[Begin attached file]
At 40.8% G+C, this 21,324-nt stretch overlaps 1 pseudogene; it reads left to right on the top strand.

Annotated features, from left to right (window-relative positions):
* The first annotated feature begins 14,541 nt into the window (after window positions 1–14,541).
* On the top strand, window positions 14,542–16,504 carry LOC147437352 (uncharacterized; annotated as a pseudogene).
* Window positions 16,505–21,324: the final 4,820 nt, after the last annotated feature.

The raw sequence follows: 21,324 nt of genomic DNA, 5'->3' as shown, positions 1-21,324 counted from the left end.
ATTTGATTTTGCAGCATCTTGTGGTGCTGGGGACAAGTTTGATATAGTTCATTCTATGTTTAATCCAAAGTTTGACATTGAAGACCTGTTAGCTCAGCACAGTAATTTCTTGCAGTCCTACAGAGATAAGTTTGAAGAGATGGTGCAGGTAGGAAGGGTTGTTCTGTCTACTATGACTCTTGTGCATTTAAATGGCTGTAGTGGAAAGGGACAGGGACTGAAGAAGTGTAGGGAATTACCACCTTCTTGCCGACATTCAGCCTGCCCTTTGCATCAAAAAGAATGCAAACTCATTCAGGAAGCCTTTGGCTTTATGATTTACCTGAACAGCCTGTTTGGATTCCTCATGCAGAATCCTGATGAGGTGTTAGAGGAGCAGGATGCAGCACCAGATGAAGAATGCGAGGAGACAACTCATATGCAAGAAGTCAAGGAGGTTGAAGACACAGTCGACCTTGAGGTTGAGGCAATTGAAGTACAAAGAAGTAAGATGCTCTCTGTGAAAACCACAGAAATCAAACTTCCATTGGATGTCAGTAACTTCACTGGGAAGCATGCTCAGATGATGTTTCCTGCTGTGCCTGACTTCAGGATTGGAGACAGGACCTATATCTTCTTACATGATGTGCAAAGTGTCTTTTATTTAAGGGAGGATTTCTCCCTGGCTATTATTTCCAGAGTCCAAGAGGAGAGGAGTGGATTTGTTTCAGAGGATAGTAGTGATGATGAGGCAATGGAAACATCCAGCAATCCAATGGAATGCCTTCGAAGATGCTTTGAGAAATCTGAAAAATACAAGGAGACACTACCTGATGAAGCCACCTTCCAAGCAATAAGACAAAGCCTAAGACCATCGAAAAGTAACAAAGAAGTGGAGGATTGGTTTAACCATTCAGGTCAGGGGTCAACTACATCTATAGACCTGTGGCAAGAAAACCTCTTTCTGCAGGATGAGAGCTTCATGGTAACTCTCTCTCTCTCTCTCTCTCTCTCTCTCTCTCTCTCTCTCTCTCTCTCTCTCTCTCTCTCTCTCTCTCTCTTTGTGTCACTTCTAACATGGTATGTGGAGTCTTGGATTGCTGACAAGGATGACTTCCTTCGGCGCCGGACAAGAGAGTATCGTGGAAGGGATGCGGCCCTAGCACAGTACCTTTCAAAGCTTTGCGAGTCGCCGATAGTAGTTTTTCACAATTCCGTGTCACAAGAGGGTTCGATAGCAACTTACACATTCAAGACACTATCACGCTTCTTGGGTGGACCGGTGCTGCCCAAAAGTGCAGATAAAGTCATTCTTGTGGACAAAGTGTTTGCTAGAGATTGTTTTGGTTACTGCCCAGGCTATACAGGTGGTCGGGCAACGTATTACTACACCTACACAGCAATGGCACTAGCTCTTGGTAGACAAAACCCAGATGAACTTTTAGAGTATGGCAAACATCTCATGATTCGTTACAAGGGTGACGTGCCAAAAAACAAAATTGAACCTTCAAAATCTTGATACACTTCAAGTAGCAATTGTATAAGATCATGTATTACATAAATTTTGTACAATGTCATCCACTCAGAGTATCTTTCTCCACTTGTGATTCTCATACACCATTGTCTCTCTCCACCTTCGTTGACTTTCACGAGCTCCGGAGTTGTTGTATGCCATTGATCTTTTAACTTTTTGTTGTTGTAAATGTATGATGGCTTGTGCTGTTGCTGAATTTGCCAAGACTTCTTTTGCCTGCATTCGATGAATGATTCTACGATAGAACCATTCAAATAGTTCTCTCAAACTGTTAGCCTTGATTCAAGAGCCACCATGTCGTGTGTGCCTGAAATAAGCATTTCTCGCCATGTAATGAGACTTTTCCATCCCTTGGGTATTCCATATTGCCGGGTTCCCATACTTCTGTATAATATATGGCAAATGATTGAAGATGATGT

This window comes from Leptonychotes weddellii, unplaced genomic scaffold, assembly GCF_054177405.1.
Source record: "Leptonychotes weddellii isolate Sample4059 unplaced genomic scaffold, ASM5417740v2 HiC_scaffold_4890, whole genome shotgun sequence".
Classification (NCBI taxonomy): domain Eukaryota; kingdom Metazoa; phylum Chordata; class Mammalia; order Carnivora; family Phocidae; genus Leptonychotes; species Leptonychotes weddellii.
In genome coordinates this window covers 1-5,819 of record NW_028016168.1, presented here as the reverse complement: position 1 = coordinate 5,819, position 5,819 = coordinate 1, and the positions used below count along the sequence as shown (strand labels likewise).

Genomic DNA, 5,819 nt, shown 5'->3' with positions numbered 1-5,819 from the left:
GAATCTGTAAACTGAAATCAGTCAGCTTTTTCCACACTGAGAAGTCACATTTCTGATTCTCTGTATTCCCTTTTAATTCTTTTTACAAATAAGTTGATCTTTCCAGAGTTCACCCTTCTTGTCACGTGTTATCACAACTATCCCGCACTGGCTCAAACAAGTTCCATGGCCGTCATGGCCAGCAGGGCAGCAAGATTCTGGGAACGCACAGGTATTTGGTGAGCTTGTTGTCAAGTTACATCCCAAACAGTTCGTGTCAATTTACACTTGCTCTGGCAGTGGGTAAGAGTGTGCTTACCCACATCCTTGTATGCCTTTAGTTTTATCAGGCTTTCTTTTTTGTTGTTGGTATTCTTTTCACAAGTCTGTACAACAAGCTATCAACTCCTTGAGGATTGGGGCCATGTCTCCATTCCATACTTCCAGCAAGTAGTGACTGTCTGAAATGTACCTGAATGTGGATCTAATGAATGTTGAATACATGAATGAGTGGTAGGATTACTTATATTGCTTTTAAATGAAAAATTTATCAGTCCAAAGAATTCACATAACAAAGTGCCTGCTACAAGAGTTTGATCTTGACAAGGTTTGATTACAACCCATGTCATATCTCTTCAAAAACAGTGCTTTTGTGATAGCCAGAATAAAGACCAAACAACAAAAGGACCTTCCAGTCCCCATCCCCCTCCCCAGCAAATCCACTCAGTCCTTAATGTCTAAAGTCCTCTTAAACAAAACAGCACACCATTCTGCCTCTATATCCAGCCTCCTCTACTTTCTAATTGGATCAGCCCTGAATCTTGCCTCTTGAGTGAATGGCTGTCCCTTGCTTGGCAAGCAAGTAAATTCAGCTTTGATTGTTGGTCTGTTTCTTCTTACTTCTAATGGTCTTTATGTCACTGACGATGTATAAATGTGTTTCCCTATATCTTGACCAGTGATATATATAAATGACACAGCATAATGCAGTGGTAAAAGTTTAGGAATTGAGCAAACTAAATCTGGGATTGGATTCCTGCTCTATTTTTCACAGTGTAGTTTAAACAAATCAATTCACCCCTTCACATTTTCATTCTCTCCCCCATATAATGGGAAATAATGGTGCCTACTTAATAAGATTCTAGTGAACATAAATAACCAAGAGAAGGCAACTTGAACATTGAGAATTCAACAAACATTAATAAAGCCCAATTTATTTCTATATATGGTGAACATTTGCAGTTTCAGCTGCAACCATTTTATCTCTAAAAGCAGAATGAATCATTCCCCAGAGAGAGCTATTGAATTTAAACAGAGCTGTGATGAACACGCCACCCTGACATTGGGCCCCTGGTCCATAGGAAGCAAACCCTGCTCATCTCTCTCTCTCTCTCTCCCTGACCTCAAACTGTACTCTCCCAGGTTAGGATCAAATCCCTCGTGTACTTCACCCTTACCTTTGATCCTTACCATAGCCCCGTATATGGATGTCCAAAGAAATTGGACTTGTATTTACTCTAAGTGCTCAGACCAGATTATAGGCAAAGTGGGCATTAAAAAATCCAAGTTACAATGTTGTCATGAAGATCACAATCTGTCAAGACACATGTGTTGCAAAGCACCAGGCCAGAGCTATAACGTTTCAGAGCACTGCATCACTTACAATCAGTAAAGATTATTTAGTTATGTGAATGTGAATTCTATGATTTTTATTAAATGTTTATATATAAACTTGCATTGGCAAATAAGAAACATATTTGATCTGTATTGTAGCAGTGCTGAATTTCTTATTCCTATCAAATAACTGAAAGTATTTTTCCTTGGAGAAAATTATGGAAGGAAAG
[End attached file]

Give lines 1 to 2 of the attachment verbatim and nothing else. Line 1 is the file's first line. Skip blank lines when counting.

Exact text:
At 40.8% G+C, this 21,324-nt stretch overlaps 1 pseudogene; it reads left to right on the top strand.

Annotated features, from left to right (window-relative positions):